In fact, as a teenager he appeared in a stage version of The Hobbit, where he played a wood elf. "I was 13 or 14 and I still have a very strong sense of what it smelled like because they used so much smoke," he recalls.
"The dragon was made of papier-mâché; it was just a head, which came out of a hole and went back in again. I was an elf in a knitted dress that was sprayed silver to look like chainmail."
As a young man he also joined a circus in Budapest, in a bid to win his equity card. "It was not romantic," he remembers. "I remember being a little bit underfed. It was just at the end of the '90s and Hungary was still coming out of Communism and there wasn't much food to be had.
"It was messy and a bit subversive, but I kind of liked it," he adds. "You slept in the accommodation in the circus, which was next to the elephants. I could smell the elephants; there was a zoo at the back of the circus."
His epiphany moment with acting came when he saw an RSC production of The Taming of the Shrew in his late teens. "And I thought, 'They're having a lot of fun doing that. That is what I want to do.' It had an intellectual aspect to it that appeals to me, so I went to drama school and decided to study classical theatre."
Armitage enrolled at the London Academy of Music and Dramatic Art. "I realised you have to be brave," he says.
"There were many times I thought this isn't going to happen for me and that feeling never goes away. You always feel as though the carpet is going to be pulled from underneath you. Coming out of drama school I had a couple of good opportunities and then a long period of nothing.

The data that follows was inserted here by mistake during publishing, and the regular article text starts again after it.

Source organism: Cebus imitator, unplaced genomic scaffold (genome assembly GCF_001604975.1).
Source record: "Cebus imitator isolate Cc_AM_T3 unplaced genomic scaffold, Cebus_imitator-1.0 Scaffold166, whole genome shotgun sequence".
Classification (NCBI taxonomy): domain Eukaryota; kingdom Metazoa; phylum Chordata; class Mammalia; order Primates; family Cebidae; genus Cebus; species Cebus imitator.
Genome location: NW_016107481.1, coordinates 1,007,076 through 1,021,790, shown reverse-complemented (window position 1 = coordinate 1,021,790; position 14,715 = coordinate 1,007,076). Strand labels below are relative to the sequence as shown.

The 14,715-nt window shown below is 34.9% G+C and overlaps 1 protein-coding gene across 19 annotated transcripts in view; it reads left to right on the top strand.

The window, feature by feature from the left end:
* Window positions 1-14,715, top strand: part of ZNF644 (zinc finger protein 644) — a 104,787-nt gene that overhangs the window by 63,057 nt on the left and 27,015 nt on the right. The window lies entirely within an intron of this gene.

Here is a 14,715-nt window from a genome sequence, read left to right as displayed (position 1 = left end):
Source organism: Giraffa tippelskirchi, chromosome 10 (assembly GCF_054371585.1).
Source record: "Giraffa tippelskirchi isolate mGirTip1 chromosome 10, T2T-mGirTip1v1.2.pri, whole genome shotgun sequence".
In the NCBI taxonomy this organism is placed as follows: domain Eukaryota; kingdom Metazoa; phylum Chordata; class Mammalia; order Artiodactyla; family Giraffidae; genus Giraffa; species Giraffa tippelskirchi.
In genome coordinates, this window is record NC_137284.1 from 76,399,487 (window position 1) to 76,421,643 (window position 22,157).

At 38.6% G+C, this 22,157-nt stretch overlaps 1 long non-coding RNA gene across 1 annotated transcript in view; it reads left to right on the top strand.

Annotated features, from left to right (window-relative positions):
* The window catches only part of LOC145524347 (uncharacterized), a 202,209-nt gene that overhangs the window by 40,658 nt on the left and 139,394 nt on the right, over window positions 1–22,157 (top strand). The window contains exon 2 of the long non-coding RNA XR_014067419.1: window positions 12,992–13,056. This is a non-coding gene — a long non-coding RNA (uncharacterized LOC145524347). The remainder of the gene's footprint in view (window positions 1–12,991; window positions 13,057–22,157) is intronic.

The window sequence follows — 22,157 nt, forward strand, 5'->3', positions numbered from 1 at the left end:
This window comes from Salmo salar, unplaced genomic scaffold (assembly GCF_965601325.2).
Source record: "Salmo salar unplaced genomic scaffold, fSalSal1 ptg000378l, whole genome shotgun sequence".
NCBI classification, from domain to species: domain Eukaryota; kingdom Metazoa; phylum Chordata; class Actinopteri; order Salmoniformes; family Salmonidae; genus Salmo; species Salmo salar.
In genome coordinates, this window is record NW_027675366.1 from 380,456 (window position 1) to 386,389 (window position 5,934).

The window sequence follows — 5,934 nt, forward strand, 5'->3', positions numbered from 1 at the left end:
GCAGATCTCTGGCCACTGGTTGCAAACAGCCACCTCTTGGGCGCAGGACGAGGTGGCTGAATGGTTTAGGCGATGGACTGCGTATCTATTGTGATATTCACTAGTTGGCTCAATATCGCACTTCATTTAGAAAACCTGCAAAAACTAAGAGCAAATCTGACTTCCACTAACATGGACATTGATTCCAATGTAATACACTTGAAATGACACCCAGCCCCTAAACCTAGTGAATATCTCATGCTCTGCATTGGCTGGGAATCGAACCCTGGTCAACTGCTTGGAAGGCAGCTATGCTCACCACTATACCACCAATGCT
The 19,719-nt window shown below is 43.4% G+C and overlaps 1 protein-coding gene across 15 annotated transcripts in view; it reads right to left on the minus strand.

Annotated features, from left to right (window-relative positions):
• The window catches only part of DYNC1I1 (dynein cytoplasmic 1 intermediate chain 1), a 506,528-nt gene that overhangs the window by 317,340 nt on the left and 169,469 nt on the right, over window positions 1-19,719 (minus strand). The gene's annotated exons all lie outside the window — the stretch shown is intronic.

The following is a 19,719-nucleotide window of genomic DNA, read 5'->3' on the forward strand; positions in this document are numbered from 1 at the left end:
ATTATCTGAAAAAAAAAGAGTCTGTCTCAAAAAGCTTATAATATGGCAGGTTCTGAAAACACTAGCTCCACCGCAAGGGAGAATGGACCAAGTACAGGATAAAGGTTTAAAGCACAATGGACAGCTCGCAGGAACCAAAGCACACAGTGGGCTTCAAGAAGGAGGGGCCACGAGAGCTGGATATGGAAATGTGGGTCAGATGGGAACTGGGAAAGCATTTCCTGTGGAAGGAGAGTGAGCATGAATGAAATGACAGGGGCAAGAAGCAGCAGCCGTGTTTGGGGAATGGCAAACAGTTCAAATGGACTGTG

"You sit down with your agent and have a conversation when he says, 'Well, let's give it a year.' That's an ultimatum! I've always said that the best thing to do is go and book a holiday, pay for it and then a job will come along."
His performance in The Hobbit films has been widely praised but Armitage says that it is difficult to gauge the impact that these phenomenally popular movies will have on his wider career.
"It is hard to gauge. Because I look so different from that character it's a process of introducing people to me," he says. The beard, hair and bushy eyebrows that he wears in the film are not his own.
"I can't play that character forever and he is so different from me. At the after-party in LA, I was going round talking to people and I think 90 per cent of people were talking to me without realising I had been in the film!
"I have had a few scripts recently where it says that the character has a big beard! That is quite narrow-minded, but I don't mind. They must've gone, 'He looks good in a beard, let's cast him.'
"I guess that going forward it will be a process of convincing people that I am not a dwarf and I am not all that hairy!"
He managed to convince the producers of the tornado movie Into the Storm, which is directed by Steven Quale (who was the first assistant director on Jim Cameron's Avatar).
It will be released in the summer of 2014.
"In the movie, a tornado hits a Midwestern town," he says.
"I play a school teacher who goes out in search of his son. It's a SFX film but there's a good journey for the character -- he has a little catharsis in the middle of a giant tornado.
"The funny thing was, even though it is a tornado movie," he chuckles, "they added a water sequence! I really can't get away from those."